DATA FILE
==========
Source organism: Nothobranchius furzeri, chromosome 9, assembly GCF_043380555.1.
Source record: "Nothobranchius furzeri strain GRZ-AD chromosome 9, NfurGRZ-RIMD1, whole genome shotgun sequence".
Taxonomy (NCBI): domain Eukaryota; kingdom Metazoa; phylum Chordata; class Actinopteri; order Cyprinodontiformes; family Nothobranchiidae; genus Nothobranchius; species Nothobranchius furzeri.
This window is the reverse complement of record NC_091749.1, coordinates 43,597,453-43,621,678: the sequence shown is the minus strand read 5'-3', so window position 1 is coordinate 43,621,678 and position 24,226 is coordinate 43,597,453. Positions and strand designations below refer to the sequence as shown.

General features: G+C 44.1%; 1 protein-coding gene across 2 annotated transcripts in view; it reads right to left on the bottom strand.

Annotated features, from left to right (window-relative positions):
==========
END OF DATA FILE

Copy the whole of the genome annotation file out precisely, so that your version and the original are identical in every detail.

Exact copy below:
Source organism: Nothobranchius furzeri, chromosome 9, assembly GCF_043380555.1.
Source record: "Nothobranchius furzeri strain GRZ-AD chromosome 9, NfurGRZ-RIMD1, whole genome shotgun sequence".
Taxonomy (NCBI): domain Eukaryota; kingdom Metazoa; phylum Chordata; class Actinopteri; order Cyprinodontiformes; family Nothobranchiidae; genus Nothobranchius; species Nothobranchius furzeri.
This window is the reverse complement of record NC_091749.1, coordinates 43,597,453-43,621,678: the sequence shown is the minus strand read 5'-3', so window position 1 is coordinate 43,621,678 and position 24,226 is coordinate 43,597,453. Positions and strand designations below refer to the sequence as shown.

General features: G+C 44.1%; 1 protein-coding gene across 2 annotated transcripts in view; it reads right to left on the bottom strand.

Annotated features, from left to right (window-relative positions):